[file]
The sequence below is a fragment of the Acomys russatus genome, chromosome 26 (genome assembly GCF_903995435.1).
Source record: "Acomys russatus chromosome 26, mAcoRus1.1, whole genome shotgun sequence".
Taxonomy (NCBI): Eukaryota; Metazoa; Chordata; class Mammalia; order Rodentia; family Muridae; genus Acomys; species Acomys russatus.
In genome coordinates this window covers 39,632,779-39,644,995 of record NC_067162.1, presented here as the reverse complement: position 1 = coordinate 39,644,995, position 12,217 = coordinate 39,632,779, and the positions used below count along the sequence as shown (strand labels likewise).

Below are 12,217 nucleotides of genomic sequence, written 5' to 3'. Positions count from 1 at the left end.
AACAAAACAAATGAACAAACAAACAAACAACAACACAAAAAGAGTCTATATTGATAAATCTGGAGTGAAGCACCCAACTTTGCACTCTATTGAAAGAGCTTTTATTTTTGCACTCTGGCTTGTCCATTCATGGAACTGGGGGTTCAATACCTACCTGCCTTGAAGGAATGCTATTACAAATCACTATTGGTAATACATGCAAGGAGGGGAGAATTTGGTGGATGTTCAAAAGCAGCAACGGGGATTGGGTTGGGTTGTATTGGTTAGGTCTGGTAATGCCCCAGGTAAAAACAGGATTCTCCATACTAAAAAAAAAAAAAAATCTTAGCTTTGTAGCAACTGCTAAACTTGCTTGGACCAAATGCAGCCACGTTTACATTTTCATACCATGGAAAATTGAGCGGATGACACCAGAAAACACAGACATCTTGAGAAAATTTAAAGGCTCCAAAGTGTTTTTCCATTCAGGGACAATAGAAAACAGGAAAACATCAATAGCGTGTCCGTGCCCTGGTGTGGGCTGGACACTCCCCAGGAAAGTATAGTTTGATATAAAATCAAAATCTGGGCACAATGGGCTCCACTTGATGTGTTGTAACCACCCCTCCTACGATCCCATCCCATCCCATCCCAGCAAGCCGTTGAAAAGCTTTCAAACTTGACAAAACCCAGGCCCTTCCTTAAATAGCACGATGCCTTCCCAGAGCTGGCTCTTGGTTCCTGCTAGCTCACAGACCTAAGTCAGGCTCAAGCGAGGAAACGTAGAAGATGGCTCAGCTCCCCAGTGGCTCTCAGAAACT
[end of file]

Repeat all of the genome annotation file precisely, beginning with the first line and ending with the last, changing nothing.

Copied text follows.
The sequence below is a fragment of the Acomys russatus genome, chromosome 26 (genome assembly GCF_903995435.1).
Source record: "Acomys russatus chromosome 26, mAcoRus1.1, whole genome shotgun sequence".
Taxonomy (NCBI): Eukaryota; Metazoa; Chordata; class Mammalia; order Rodentia; family Muridae; genus Acomys; species Acomys russatus.
In genome coordinates this window covers 39,632,779-39,644,995 of record NC_067162.1, presented here as the reverse complement: position 1 = coordinate 39,644,995, position 12,217 = coordinate 39,632,779, and the positions used below count along the sequence as shown (strand labels likewise).

Below are 12,217 nucleotides of genomic sequence, written 5' to 3'. Positions count from 1 at the left end.
AACAAAACAAATGAACAAACAAACAAACAACAACACAAAAAGAGTCTATATTGATAAATCTGGAGTGAAGCACCCAACTTTGCACTCTATTGAAAGAGCTTTTATTTTTGCACTCTGGCTTGTCCATTCATGGAACTGGGGGTTCAATACCTACCTGCCTTGAAGGAATGCTATTACAAATCACTATTGGTAATACATGCAAGGAGGGGAGAATTTGGTGGATGTTCAAAAGCAGCAACGGGGATTGGGTTGGGTTGTATTGGTTAGGTCTGGTAATGCCCCAGGTAAAAACAGGATTCTCCATACTAAAAAAAAAAAAAAATCTTAGCTTTGTAGCAACTGCTAAACTTGCTTGGACCAAATGCAGCCACGTTTACATTTTCATACCATGGAAAATTGAGCGGATGACACCAGAAAACACAGACATCTTGAGAAAATTTAAAGGCTCCAAAGTGTTTTTCCATTCAGGGACAATAGAAAACAGGAAAACATCAATAGCGTGTCCGTGCCCTGGTGTGGGCTGGACACTCCCCAGGAAAGTATAGTTTGATATAAAATCAAAATCTGGGCACAATGGGCTCCACTTGATGTGTTGTAACCACCCCTCCTACGATCCCATCCCATCCCATCCCAGCAAGCCGTTGAAAAGCTTTCAAACTTGACAAAACCCAGGCCCTTCCTTAAATAGCACGATGCCTTCCCAGAGCTGGCTCTTGGTTCCTGCTAGCTCACAGACCTAAGTCAGGCTCAAGCGAGGAAACGTAGAAGATGGCTCAGCTCCCCAGTGGCTCTCAGAAACT